Rachel and I had been planning a vacation to visit her family in Hawaii. Just as those plans were coming together, I was also on the brink of leaving my full-time job and thought why not turn the family visit/vacation into an opportunity to train and increase fitness. 

Cycle to the Sun / Maui

Top 5 finishers at the summit.

A week in Maui kicked things off with Haleakala. For those of you unfamiliar with Haleakala, it's supposed to be the worlds longest paved climb - around 36 miles and 10,000 feet of constant climbing. Maui Cyclery hosts the race every year and it draws tourists as well as serious climbers from all over the world. I had researched riders a bit before the race and had 3 marked to follow. I sat in the entire climb knowing that I had to be smart since climbing is still my biggest weakness despite vast improvements over the past year. 

Around the 7000ft mark, the leading group was down to just six with one other rider up the road as they began laying down bigger efforts to bridge the ~1 minute gap. I was feeling good all things considered until around 8000ft as race veteran and resident skinny man Rick Beach took off with Colorado hill climb champ, Nate Llerandi. It seemed a bit early to me, but as I tried to work with the remaining group, it was becoming clear that the 2 hours and 30 minutes of climbing combined with the lack of oxygen was beginning to wear me down. The next 1500ft turned into survival as my wattage slowly creeped lower and lower. In the end, I wound up 5th out of around 190 and was by far the heaviest guy in the top 5 (yes, I asked everyone what they weighed). At the top, I was very light-headed and had to lay for a bit. Another rider that wasn't too far behind me fell over at the top, I assume for the same reason. This crater/mountain is no joke and the elevation is a killer.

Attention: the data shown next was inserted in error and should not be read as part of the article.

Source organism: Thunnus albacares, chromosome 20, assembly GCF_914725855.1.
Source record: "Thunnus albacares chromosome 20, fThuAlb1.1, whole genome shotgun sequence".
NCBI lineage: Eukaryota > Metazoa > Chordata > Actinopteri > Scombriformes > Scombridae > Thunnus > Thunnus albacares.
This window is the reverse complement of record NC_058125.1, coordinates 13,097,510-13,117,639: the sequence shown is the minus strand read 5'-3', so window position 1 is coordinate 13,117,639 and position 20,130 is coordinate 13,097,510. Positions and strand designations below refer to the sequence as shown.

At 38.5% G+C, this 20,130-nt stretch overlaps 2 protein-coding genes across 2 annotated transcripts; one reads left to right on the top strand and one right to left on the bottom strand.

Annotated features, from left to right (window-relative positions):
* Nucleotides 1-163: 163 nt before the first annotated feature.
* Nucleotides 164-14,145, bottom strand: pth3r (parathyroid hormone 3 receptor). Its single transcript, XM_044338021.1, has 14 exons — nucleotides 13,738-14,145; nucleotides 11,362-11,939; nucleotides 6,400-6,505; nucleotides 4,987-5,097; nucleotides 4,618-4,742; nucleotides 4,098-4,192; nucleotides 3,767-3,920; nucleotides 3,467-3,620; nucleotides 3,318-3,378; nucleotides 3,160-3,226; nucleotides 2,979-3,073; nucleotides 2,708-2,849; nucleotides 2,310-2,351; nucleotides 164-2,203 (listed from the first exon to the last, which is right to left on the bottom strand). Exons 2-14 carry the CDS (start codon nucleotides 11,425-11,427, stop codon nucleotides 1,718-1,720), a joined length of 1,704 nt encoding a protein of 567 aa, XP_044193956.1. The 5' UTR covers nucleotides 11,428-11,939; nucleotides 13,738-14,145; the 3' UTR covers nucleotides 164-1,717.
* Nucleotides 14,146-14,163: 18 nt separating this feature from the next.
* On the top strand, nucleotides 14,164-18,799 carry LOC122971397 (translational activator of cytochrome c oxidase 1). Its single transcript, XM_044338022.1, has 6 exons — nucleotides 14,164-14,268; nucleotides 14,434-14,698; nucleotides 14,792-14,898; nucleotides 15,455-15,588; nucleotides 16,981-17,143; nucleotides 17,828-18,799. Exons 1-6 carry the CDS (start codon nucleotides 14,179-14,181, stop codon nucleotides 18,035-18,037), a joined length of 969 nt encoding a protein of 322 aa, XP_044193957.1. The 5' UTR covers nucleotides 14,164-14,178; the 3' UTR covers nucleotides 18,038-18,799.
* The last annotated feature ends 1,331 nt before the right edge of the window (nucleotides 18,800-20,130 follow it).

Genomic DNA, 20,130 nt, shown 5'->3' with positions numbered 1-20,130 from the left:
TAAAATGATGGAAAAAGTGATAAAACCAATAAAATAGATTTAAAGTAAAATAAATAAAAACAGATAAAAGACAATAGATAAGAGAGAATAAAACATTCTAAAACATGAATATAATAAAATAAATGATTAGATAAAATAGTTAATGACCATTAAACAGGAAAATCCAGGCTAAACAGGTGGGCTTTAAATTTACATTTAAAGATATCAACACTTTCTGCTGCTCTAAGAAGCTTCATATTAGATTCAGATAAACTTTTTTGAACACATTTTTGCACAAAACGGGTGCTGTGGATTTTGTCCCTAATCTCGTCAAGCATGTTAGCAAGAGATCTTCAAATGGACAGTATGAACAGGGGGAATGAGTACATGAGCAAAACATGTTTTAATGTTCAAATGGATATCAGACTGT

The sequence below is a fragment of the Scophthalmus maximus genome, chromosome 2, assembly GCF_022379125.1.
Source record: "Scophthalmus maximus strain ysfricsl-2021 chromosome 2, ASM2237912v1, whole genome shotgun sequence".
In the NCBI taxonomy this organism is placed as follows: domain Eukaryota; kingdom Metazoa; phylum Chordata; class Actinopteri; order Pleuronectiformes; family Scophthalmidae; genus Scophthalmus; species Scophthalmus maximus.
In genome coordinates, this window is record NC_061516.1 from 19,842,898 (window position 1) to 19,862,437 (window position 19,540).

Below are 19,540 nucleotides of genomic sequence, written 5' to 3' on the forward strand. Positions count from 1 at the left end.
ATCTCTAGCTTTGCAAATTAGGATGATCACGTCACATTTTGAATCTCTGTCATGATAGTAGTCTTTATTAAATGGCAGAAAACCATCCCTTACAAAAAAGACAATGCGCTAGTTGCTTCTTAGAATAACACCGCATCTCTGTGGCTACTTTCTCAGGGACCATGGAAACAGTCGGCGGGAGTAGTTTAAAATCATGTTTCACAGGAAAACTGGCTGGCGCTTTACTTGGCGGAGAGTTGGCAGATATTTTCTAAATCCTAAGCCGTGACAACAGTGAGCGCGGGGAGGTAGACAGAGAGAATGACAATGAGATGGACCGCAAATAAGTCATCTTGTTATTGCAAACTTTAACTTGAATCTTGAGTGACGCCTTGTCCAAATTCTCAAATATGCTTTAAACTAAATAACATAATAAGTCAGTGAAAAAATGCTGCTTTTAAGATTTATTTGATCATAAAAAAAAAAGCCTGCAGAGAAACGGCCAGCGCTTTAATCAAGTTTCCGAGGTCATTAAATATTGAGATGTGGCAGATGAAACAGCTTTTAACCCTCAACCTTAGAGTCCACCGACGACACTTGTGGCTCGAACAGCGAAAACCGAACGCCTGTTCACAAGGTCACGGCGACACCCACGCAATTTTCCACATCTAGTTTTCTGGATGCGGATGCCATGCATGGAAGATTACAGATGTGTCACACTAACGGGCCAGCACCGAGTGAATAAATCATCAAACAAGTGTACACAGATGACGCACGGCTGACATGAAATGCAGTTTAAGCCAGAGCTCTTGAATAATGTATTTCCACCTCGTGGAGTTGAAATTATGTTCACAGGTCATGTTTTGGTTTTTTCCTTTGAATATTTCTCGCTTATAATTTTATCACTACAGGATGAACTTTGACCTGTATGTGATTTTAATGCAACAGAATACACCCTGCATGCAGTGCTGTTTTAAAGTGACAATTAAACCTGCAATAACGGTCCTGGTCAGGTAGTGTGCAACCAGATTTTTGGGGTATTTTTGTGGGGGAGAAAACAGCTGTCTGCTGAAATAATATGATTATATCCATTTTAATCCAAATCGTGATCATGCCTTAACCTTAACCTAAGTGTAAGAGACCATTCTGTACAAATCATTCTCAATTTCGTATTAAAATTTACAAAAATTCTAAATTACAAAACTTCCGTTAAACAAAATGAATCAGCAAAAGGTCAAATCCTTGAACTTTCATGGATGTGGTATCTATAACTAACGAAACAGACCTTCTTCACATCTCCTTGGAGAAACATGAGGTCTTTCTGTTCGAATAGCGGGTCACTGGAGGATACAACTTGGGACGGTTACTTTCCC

The rest of my week in Maui I had the assistance of a fellow Bay Area native, Phil Mai from Team Fremont. He was kind enough to show me around the island. We took the road to Hana all the way from Paia and back, looped around the northwest section of Maui through Lahaina, and also did one more climb up Haleakala in the remaining days. It was a big block with a total of 31,500ft climbed.

Hawaii State Road Race Championship / Oahu